Because I have "iron boogers" and always know what direction I'm facing, I had no problem wandering from the train station about 3/4 of a mile to the temple with little to no signage (in English). Once again, anyone with any type of travel anxiety or planning compulsion would probably have freaked out, but as I'm perfectly comfortable wandering towards something that's "in this general direction" with my mental map, I had no problems.
There's something calming about Kyoto. It wasn't nearly as small as I'd imagined it, but the old-style Japanese architecture with the dark wood paneling and white screens was all around, and it felt very peaceful. There were giant trees, and even though it was too hot and humid for this west coast girl, it was still a lovely walk. Jeans were, however, a bad choice.
Tofukuji temple was, well, epic. The buildings were very simple, but at the same time they were really magnificent and grand. It very randomly reminded me somewhat of northern California - the trees I think, and the fact that everything was made out of dark, unpainted wood. It was, as a Zen Buddhist temple should be, very zen.
THEY EVEN HAD A REAL ZEN GARDEN. You know, like those things you put on your desk with the sand...
You had to take your shoes off to walk on the wood floors inside the temple and by the zen garden, and the floorboards squeaked - intentionally. I'll explain that later when I'm at Nijo Castle. But even with crowds of people, Tofukuji temple was beautiful and incredibly calming, and left me feeling all one with nature and shit like that. I had a nice little walkabout sans shoes, then I headed back to the train station for my next stop on the rush tour of Kyoto.
I made it back to Kyoto Station, and it was finally late enough in the afternoon for me to check into my "guesthouse" and drop some of my stuff off (that had been stashed in a convenient locker at the station). It was only about 3 blocks away from the station, which was nice since everywhere I went started from there - and there was a nice view of Kyoto Tower.
Because I hate people, I booked the only "private room" in what is essentially a capsule hotel. I have an intense hatred of snoring, so the thought of being in a room with other people that I wasn't legally allowed to assault in the wee hours of the morning to shut them up was terrifying. I had a nice, tiny room with a door, my own AC, and a TV that I didn't turn on. After hours of walking, I immediately shut myself in my 30 square foot room and blasted the AC to try to dry the layers of sweat, and put my swollen feet up for a few minutes.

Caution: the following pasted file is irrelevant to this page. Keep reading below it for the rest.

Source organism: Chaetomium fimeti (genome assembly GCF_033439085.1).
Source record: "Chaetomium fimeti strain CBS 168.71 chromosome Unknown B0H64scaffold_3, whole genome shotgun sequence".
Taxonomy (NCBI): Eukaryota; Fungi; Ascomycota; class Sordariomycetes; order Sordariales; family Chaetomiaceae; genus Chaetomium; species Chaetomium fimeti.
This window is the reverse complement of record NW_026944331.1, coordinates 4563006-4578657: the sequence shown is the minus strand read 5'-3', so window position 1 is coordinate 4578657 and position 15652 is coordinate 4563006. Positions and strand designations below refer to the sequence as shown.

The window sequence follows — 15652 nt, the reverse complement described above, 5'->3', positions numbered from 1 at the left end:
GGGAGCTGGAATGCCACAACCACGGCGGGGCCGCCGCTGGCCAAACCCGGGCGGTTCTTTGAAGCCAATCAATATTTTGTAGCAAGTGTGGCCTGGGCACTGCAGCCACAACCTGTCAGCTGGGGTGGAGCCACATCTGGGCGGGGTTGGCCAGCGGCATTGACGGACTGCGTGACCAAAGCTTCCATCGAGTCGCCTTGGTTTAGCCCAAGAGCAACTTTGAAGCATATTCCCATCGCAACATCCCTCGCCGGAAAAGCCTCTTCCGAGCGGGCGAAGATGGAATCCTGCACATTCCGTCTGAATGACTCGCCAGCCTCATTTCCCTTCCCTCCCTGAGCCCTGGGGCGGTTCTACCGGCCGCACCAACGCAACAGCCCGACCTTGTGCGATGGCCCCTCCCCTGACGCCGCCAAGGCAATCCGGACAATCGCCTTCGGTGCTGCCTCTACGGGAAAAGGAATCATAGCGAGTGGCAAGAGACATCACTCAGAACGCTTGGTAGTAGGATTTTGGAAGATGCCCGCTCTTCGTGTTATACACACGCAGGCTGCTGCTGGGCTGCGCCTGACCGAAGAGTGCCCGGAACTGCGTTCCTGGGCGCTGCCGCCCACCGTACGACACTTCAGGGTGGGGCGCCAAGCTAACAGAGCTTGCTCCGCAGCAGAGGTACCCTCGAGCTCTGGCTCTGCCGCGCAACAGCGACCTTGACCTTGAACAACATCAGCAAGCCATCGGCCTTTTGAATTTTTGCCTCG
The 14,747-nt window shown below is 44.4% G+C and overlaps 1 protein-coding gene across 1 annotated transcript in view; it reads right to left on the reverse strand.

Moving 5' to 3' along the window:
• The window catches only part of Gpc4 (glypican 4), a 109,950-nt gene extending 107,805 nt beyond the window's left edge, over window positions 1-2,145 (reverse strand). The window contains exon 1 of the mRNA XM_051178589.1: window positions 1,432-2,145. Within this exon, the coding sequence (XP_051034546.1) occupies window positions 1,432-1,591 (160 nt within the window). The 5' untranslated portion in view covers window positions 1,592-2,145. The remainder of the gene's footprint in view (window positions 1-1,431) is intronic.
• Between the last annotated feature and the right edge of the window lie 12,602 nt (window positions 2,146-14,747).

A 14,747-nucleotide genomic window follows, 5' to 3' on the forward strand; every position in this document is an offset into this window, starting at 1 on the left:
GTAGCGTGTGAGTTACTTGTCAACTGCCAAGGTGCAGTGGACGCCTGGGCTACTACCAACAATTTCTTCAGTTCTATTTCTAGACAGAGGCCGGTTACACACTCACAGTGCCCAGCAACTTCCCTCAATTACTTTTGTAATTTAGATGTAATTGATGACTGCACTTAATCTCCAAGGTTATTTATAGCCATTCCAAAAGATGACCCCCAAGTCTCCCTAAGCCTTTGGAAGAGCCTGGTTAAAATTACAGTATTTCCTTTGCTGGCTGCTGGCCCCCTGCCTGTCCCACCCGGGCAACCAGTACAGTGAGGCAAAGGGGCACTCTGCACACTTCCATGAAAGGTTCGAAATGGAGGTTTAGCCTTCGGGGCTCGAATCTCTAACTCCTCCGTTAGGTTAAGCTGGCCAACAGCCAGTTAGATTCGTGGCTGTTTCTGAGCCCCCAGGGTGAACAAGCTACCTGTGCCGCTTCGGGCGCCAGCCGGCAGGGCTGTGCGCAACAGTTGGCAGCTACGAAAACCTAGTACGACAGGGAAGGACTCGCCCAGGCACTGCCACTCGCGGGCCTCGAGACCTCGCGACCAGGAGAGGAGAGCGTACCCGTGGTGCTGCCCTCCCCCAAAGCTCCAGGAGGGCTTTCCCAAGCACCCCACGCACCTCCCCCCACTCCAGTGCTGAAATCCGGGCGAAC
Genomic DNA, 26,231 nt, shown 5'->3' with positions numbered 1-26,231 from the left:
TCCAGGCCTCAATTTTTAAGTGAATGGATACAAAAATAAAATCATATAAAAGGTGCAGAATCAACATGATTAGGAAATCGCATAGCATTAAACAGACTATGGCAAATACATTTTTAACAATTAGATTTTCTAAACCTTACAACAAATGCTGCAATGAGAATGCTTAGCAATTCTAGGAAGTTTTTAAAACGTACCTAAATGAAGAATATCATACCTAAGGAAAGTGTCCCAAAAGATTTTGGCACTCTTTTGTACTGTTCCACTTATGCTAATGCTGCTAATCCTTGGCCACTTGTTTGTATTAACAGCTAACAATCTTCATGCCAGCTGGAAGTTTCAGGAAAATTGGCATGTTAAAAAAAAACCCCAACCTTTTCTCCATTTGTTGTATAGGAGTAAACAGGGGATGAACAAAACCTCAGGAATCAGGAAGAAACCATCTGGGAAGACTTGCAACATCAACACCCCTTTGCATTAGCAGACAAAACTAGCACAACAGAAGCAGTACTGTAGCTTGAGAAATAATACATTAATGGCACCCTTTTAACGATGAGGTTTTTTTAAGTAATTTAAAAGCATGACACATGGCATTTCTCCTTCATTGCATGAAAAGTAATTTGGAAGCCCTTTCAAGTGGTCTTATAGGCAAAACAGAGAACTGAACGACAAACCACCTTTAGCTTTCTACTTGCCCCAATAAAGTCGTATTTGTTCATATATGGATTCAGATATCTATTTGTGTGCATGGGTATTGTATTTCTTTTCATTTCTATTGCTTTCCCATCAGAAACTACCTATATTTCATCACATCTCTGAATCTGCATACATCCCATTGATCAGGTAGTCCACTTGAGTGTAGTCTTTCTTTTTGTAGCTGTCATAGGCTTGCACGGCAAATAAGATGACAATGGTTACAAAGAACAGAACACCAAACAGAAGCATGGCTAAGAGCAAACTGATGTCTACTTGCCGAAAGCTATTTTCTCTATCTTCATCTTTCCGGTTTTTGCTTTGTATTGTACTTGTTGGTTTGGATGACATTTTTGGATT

Since I was on a time crunch, I didn't get an actual nap as I would have liked - I sat for 30 minutes and changed clothes, then it was time to head out for dinner. I took one of the 900 trains from Kyoto Station to the Gion area (which may sound familiar to anyone who read Memoirs of a Geisha) because a) it was supposed to be cute and traditional and b) there was a Sanrio store there. Priorities.
I walked another 9 billion steps along the main drag full of traditional shops selling tea, cute things, stuff made from kimono fabric, jewelry, delicious foodstuffs, Japanese candies, legit actual kimonos that cost as much as a nice apartment, and other fancy things. I found my Sanrio store, bought some cute Aggretsuko socks and a little plushie, and set out in search of sushi.
Since my main requirement for restaurants was either an English menu or recognizable photographs of food, I walked a while before I found something suitable. I went into a big department store and, as I've learned in Korea, headed for the top floor (where the food is). I was not disappointed, because I found a sweet conveyor belt sushi restaurant and only had to wait about 10 minutes for a seat at the bar. They gave me a number, and because I speak literally one single word of Japanese, I had to google how to say "66" in Japanese so I'd know when they called me. Even so, I was so obviously out of place that when the guy came out, he looked at my receipt and saw that I was the one he was looking for instead of trying to scream Japanese numbers at a foreigner. Bless him.
It. Was. Glorious. Was it better than sushi outside of Japan? Yes, yes it was. How? Well, the only way I can explain it is the way pineapple tastes in Hawaii. It's different, it's better, but I can't really explain how. So yeah. Here's a haphazard photo of the first of many delicious plates of sushi:
Plus the free matcha tea that just comes with your meal.
After dinner, my feet had grown to the size of small grapefruits and my body hated me for being awake and mobile for nearly 20 hours, so I took a quick walk down Ponto-cho, an adorably traditional restaurant street in Gion, and headed back to my tiny air-conditioned shipping container for some intense sleep. It was only 9:30pm, but I was dead, and honestly, there's not much touristing to do after dark.
I wanted some damn ice cream, because if I'm going to burn more calories than I'm physically able to consume in a day, I'm going to have some ice cream. But sadly, the ice cream places I'd passed on the way to dinner had closed, because they suck, so I went into McDonald's and had a cone with chocolate syrup and almonds that I devoured in approximately 3 minutes like a drunken bear. I was sweaty, with giant swollen feet and ice cream on my shirt, just like everyone abroad imagines Americans to be. I had succeeded in staying awake until dark after waking up at 5am, which to me, was a giant success. Time to sleep at least 10 hours.
To be continued...